But it is communities that live close to mines that have the hardest time seeing environmental justice from the mining sector as, unlike other business sectors, the DMR has always policed the mining sector itself in terms of environmental regulations.
Historically, mining has always been governed by its own act of parliament. What this means is that mining is the mandate of the DMR. They use the Mineral and Petroleum Resources Development Act (MPRDA) to police environmental transgressions in the mining sector. The Green Scorpions have no jurisdiction in mining areas unless a listed activity in terms of NEMA is triggered. The Green Scorpions can respond to complaints about dust off-site, but must contact the DMR if enforcement action in a mining area is required.
There are proposed amendments to the MPRDA that will bring mining under the jurisdiction of NEMA. However, the environmental aspects of mining will still be authorised and monitored by the DMR, rather than the Department of Environmental Affairs under NEMA and not under the MPRDA. This means that the DMR will still have its own inspectors that monitor mines, a weakness which organisations such as the Centre for Environmental Rights have argued is calamitous and inadequate in terms of environmental rights for citizens and the environment.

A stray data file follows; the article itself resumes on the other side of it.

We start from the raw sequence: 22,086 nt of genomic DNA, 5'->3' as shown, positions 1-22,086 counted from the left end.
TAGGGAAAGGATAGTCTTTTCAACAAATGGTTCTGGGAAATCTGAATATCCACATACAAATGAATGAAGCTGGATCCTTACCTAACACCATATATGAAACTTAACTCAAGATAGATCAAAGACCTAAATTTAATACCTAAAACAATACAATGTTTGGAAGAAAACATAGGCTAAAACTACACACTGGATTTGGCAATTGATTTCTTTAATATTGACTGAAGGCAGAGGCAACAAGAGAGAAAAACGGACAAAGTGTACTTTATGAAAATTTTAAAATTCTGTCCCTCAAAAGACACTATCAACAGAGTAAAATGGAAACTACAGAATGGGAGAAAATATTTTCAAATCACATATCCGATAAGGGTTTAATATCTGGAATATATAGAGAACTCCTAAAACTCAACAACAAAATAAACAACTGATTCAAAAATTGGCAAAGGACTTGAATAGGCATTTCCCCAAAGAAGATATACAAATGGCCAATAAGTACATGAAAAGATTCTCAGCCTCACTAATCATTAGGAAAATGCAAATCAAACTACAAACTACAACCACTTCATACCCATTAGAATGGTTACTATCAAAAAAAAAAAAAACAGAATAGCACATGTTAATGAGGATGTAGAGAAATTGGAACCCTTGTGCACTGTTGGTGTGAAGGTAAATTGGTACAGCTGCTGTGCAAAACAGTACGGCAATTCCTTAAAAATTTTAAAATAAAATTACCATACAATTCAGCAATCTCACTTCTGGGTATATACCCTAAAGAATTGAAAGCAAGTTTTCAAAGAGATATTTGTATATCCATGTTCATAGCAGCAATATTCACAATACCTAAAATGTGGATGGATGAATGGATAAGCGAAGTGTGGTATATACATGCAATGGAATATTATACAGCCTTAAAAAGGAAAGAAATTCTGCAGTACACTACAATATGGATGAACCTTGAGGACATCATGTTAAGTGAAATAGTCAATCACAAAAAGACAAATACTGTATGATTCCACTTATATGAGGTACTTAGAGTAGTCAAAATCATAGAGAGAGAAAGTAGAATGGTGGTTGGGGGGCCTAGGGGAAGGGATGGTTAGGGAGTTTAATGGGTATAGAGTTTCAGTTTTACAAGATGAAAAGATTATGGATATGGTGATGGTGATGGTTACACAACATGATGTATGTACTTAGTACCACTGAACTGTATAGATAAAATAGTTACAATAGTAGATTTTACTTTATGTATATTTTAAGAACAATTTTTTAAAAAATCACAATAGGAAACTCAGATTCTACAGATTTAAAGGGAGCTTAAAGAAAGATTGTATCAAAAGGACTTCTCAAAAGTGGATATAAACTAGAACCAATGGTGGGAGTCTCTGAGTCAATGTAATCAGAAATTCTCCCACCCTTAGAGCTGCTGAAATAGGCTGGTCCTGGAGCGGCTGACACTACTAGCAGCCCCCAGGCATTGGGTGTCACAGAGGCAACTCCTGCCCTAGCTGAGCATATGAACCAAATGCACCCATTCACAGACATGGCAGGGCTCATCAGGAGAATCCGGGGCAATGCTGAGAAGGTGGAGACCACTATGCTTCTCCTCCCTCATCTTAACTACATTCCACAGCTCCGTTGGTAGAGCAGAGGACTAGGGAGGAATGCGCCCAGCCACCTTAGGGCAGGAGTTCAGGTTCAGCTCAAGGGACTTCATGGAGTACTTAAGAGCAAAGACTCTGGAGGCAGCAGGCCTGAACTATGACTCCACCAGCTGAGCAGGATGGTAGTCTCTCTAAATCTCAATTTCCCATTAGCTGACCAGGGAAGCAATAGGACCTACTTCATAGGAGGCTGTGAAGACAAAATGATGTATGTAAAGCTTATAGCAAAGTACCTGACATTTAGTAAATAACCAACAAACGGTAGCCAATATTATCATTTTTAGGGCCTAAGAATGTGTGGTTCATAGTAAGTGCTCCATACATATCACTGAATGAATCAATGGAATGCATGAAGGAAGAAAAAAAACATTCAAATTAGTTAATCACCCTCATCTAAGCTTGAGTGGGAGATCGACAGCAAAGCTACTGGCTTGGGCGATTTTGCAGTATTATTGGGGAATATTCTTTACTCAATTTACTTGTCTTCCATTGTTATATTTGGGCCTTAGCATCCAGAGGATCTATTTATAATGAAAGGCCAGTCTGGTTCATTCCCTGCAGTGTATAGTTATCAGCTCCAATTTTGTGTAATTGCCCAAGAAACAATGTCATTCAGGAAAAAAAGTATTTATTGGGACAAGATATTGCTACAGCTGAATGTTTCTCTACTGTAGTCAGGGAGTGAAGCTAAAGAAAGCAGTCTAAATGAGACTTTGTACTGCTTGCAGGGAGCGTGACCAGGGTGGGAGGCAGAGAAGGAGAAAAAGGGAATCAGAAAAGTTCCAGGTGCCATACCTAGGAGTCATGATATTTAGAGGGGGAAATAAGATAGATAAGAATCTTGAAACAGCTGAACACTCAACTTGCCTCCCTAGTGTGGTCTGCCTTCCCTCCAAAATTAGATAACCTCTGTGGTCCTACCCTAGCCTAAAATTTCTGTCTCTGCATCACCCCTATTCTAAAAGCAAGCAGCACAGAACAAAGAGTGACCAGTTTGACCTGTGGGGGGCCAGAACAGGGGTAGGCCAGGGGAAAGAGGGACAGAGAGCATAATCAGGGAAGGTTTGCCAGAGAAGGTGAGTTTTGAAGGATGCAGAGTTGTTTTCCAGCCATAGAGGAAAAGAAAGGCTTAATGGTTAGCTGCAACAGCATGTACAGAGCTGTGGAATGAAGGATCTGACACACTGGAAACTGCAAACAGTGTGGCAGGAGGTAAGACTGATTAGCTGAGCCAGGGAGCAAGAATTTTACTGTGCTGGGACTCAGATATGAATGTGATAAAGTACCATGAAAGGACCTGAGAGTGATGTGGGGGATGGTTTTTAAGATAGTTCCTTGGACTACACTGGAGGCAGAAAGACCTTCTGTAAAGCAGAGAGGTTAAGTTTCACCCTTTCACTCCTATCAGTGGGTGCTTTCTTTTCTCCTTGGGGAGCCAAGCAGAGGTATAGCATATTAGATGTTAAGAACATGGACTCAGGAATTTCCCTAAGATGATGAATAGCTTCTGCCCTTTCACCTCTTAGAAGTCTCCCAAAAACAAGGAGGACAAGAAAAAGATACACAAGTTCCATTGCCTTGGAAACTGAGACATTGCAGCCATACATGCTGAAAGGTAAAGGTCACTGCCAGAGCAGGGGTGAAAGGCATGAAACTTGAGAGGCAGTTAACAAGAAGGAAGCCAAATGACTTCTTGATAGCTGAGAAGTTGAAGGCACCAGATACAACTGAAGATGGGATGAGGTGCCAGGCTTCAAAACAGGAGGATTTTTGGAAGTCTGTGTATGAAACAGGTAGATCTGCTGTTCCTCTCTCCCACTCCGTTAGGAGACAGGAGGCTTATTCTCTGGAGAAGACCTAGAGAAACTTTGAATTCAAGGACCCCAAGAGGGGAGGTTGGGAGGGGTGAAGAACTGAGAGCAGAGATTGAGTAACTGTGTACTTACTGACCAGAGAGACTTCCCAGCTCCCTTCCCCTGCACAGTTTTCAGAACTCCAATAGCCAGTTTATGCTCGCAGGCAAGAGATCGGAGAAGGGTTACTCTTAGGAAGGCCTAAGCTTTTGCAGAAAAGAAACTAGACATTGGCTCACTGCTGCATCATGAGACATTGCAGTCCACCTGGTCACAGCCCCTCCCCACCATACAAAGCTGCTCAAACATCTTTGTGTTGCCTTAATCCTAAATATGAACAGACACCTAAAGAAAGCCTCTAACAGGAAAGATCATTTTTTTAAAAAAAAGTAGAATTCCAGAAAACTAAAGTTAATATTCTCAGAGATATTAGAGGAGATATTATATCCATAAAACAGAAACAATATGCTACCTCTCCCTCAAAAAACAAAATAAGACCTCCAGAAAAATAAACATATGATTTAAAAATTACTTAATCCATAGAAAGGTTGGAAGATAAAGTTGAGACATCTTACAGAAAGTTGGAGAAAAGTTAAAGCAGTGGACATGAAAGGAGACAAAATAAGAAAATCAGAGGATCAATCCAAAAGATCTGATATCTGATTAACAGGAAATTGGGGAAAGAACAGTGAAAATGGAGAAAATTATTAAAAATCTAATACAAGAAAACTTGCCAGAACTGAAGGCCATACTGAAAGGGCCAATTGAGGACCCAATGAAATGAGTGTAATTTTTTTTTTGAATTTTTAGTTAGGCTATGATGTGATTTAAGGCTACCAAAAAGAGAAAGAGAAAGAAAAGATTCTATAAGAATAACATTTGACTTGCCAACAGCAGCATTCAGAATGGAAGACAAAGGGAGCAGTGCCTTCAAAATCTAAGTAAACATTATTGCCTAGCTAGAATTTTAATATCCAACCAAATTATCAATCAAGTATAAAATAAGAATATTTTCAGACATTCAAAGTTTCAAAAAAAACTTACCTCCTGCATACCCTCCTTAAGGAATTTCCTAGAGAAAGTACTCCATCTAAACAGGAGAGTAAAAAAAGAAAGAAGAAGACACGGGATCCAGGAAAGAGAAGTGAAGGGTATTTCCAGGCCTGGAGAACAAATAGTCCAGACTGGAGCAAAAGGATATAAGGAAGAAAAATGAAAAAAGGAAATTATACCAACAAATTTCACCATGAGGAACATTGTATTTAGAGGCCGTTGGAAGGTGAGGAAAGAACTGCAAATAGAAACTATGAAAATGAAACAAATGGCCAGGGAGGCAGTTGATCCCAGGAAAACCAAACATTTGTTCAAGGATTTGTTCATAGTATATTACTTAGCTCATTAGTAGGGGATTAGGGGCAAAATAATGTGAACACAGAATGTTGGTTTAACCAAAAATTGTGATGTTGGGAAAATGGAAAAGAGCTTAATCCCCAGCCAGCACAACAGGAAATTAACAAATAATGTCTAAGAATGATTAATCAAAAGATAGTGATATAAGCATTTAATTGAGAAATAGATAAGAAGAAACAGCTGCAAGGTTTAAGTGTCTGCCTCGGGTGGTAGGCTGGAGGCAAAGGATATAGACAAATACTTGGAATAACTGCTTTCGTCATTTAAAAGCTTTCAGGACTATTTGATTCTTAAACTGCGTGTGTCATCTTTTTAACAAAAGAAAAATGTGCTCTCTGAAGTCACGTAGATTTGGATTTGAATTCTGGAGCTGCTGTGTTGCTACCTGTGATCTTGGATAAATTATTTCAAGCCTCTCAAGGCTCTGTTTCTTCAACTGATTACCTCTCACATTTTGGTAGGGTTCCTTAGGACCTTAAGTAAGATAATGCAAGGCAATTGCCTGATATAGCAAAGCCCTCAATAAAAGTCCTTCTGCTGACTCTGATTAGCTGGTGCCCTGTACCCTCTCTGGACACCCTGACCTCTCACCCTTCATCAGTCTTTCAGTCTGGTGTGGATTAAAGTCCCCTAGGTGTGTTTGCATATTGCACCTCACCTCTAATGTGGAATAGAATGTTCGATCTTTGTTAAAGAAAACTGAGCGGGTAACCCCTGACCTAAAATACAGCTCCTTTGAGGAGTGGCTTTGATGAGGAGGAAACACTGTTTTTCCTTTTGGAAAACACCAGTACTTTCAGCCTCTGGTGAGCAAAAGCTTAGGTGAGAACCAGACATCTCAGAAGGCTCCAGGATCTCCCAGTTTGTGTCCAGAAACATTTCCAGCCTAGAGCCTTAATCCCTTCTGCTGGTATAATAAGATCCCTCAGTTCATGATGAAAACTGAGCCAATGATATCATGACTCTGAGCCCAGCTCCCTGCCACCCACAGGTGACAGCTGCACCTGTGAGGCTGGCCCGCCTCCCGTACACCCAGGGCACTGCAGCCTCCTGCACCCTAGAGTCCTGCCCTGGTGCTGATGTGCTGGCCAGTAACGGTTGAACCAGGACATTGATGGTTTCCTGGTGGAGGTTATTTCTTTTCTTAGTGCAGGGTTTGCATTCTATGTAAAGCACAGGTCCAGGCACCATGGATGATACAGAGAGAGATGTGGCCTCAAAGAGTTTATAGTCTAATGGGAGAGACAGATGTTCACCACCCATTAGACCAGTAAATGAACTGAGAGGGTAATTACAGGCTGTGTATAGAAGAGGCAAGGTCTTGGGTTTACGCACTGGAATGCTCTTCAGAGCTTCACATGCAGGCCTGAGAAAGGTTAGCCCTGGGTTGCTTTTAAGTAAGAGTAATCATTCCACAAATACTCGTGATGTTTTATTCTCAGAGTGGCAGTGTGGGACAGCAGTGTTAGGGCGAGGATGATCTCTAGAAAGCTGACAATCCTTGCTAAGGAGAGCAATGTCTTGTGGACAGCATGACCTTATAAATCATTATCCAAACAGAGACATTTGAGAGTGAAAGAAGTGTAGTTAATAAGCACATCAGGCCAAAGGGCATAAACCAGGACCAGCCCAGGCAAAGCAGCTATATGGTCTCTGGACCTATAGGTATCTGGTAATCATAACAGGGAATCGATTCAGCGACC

David Van Wyk of mining watchdog organisation, the Benchmarks Foundation, says that this environmental policing of its own sector by mining is just not good enough. “South Africa is responsible for 98% of Africa’s air pollution, and 88% of Africa’s waste pollution. Most of this emanates from the mining industry. The air pollution footprint of mining is huge and emanates from the massive consumption of coal fired electricity, from smelters and from the air cooling systems the mines use for making it possible for humans to work deep underground. We have found that mines serially exceed air pollution limits set by the Department of Environmental Affairs with no consequences. “
Benchmarks research also shows that World Health Organisation limits on carbon dioxide and sulphur dioxide and dust emissions are far more stringent than those set by the South African authorities. Their research also reveals that it is common for mining companies to circumvent environmental impact assessment requirements and community consultations.